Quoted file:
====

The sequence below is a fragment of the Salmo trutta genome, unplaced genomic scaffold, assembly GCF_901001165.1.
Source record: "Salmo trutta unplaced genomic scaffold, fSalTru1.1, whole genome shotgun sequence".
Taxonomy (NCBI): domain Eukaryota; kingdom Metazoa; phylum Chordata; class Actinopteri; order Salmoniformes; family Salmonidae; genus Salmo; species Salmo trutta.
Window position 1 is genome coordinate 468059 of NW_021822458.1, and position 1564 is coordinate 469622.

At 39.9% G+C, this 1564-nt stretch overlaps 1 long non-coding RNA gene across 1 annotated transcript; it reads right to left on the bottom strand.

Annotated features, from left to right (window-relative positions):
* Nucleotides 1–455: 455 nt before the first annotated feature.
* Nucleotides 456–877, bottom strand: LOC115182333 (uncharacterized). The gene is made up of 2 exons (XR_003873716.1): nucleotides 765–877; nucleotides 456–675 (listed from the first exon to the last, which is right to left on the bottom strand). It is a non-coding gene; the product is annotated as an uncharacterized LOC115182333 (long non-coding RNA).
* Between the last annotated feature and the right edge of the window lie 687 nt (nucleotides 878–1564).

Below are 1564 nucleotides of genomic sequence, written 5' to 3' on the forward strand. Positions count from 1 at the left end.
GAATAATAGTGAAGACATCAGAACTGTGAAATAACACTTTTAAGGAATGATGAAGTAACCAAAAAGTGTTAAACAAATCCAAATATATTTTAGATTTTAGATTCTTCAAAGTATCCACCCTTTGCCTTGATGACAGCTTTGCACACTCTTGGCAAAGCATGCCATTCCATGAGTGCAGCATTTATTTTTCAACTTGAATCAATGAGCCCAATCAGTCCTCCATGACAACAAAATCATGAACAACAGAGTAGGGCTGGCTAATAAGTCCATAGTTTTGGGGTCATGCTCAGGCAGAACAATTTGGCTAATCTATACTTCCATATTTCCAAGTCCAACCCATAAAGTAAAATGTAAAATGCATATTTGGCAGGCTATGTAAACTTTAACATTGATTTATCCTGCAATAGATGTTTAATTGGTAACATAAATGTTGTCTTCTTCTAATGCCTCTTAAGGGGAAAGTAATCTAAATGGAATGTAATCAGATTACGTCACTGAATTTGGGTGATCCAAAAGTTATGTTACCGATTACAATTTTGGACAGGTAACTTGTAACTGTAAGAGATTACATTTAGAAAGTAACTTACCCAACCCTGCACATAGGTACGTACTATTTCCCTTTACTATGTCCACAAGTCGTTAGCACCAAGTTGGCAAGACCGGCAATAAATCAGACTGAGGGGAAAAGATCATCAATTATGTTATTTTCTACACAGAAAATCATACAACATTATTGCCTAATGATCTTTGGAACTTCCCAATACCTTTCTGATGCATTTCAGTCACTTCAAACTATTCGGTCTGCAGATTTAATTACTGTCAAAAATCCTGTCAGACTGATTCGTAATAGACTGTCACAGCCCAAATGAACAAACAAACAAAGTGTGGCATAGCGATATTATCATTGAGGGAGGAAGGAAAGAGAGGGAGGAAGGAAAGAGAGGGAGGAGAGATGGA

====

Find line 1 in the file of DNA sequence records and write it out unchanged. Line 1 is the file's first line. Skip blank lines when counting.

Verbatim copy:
The sequence below is a fragment of the Salmo trutta genome, unplaced genomic scaffold, assembly GCF_901001165.1.